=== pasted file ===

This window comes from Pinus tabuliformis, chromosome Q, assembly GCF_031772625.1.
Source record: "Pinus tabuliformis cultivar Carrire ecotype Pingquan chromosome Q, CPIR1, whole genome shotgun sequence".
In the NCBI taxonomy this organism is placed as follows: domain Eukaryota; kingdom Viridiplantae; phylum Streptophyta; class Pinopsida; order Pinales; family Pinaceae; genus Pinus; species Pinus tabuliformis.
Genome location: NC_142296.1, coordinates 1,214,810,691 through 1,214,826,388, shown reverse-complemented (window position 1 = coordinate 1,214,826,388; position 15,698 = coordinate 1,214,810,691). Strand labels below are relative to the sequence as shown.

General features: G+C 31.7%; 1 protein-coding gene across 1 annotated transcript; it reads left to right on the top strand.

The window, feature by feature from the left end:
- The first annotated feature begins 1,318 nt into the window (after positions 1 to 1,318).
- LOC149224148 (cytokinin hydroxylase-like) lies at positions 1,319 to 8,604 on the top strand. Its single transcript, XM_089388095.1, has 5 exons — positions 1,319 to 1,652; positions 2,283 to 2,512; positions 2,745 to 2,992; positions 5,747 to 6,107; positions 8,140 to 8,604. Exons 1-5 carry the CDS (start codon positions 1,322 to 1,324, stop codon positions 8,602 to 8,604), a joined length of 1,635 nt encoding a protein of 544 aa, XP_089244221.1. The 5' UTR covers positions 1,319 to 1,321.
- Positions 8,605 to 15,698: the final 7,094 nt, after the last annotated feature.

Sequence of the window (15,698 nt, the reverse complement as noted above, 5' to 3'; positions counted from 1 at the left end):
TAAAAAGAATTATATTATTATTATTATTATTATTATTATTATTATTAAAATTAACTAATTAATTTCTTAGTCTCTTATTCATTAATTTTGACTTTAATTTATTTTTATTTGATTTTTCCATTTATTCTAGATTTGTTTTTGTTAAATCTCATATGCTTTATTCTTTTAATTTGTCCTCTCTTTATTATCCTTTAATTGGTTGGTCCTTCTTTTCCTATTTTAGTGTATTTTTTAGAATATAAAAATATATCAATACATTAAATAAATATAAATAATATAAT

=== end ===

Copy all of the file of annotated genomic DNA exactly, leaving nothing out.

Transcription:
This window comes from Pinus tabuliformis, chromosome Q, assembly GCF_031772625.1.
Source record: "Pinus tabuliformis cultivar Carrire ecotype Pingquan chromosome Q, CPIR1, whole genome shotgun sequence".
In the NCBI taxonomy this organism is placed as follows: domain Eukaryota; kingdom Viridiplantae; phylum Streptophyta; class Pinopsida; order Pinales; family Pinaceae; genus Pinus; species Pinus tabuliformis.
Genome location: NC_142296.1, coordinates 1,214,810,691 through 1,214,826,388, shown reverse-complemented (window position 1 = coordinate 1,214,826,388; position 15,698 = coordinate 1,214,810,691). Strand labels below are relative to the sequence as shown.

General features: G+C 31.7%; 1 protein-coding gene across 1 annotated transcript; it reads left to right on the top strand.

The window, feature by feature from the left end:
- The first annotated feature begins 1,318 nt into the window (after positions 1 to 1,318).
- LOC149224148 (cytokinin hydroxylase-like) lies at positions 1,319 to 8,604 on the top strand. Its single transcript, XM_089388095.1, has 5 exons — positions 1,319 to 1,652; positions 2,283 to 2,512; positions 2,745 to 2,992; positions 5,747 to 6,107; positions 8,140 to 8,604. Exons 1-5 carry the CDS (start codon positions 1,322 to 1,324, stop codon positions 8,602 to 8,604), a joined length of 1,635 nt encoding a protein of 544 aa, XP_089244221.1. The 5' UTR covers positions 1,319 to 1,321.
- Positions 8,605 to 15,698: the final 7,094 nt, after the last annotated feature.

Sequence of the window (15,698 nt, the reverse complement as noted above, 5' to 3'; positions counted from 1 at the left end):
TAAAAAGAATTATATTATTATTATTATTATTATTATTATTATTATTAAAATTAACTAATTAATTTCTTAGTCTCTTATTCATTAATTTTGACTTTAATTTATTTTTATTTGATTTTTCCATTTATTCTAGATTTGTTTTTGTTAAATCTCATATGCTTTATTCTTTTAATTTGTCCTCTCTTTATTATCCTTTAATTGGTTGGTCCTTCTTTTCCTATTTTAGTGTATTTTTTAGAATATAAAAATATATCAATACATTAAATAAATATAAATAATATAAT